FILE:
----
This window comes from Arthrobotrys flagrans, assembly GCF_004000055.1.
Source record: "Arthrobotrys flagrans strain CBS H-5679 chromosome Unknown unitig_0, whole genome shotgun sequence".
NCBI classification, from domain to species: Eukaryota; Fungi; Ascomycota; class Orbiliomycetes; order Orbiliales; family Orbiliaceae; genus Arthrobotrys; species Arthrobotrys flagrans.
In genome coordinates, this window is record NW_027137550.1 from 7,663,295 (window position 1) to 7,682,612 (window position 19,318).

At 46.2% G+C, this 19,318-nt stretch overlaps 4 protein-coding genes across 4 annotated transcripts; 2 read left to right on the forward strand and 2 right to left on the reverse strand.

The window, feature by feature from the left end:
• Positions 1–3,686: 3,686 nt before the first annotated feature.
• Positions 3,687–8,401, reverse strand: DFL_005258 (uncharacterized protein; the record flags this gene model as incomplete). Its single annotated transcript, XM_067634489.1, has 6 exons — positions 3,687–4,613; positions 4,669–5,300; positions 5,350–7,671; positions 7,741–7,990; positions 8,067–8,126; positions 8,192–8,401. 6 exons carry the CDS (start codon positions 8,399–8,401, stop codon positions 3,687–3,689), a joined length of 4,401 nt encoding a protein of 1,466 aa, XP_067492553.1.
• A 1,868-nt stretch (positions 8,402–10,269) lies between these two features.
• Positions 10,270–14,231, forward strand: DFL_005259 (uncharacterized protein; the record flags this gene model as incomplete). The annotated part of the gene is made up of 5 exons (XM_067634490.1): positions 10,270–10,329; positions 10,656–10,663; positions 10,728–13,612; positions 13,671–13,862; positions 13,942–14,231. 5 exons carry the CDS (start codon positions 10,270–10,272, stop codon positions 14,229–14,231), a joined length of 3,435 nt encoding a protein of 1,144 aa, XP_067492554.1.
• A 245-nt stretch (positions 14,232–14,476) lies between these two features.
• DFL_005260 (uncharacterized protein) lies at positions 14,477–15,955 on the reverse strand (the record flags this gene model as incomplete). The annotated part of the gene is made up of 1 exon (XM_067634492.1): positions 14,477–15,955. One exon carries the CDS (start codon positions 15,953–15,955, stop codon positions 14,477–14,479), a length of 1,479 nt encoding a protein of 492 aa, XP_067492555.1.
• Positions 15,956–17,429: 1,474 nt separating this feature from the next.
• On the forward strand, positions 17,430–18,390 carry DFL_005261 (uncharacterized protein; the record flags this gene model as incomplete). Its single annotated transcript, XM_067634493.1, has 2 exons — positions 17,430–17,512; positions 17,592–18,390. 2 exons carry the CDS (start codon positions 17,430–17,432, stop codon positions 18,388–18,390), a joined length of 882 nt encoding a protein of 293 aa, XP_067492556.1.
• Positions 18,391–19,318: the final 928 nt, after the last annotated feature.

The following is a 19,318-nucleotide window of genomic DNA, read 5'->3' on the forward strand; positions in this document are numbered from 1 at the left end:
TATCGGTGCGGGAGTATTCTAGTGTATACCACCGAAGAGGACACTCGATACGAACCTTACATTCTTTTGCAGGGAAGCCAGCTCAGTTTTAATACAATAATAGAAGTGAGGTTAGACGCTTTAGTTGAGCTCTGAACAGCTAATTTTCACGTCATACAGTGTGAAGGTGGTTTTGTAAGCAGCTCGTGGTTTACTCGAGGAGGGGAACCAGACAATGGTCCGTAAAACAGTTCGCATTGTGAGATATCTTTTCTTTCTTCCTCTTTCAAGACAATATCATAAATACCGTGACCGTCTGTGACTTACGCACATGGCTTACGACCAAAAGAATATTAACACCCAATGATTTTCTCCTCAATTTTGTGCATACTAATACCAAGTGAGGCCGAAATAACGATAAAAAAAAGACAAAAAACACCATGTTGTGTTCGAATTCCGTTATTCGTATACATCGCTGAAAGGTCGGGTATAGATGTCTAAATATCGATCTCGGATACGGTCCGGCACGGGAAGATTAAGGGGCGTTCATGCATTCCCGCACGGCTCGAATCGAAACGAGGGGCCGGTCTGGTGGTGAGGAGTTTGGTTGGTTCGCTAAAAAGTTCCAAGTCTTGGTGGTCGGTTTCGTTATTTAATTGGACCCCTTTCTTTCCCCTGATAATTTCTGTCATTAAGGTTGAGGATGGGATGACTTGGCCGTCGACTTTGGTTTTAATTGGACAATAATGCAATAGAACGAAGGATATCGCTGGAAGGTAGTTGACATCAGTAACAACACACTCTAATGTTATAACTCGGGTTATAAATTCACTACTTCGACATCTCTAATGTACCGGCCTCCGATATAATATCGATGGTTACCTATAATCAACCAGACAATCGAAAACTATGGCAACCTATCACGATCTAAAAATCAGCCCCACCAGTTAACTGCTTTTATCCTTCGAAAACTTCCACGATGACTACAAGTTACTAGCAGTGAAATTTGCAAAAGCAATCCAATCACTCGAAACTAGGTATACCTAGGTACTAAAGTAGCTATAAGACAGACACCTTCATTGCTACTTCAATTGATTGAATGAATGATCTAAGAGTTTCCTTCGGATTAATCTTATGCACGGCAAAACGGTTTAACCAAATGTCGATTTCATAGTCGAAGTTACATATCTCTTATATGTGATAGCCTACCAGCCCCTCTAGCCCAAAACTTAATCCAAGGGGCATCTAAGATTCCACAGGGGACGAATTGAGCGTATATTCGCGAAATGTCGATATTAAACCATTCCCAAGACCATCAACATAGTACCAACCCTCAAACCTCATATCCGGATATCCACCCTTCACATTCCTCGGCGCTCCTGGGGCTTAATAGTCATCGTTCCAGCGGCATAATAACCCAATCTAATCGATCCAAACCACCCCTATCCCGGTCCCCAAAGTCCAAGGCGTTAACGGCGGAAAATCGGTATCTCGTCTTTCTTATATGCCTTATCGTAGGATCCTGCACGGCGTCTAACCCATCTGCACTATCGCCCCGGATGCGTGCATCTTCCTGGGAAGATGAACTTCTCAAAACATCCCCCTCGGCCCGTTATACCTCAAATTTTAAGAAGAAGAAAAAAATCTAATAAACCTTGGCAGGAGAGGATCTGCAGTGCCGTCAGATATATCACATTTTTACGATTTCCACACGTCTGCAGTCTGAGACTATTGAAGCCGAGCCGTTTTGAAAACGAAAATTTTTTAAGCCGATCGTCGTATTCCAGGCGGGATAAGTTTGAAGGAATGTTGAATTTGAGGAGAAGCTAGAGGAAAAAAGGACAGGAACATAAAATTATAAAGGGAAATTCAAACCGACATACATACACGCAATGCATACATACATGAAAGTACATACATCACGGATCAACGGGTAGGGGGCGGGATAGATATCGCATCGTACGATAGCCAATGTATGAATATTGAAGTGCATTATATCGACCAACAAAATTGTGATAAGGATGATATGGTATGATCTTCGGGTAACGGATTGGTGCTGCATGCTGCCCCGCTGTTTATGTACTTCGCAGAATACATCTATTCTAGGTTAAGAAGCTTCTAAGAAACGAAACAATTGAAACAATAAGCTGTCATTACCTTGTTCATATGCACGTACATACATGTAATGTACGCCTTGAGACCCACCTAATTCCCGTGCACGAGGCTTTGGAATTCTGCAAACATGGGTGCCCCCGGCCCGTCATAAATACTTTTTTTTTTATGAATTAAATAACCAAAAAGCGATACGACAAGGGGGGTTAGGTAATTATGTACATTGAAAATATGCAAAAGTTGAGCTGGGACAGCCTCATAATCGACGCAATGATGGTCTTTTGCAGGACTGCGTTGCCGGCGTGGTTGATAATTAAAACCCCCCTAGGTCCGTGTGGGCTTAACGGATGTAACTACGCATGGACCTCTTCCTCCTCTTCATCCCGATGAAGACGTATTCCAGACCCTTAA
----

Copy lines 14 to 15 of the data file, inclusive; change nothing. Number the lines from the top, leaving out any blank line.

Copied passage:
• On the forward strand, positions 17,430–18,390 carry DFL_005261 (uncharacterized protein; the record flags this gene model as incomplete). Its single annotated transcript, XM_067634493.1, has 2 exons — positions 17,430–17,512; positions 17,592–18,390. 2 exons carry the CDS (start codon positions 17,430–17,432, stop codon positions 18,388–18,390), a joined length of 882 nt encoding a protein of 293 aa, XP_067492556.1.
• Positions 18,391–19,318: the final 928 nt, after the last annotated feature.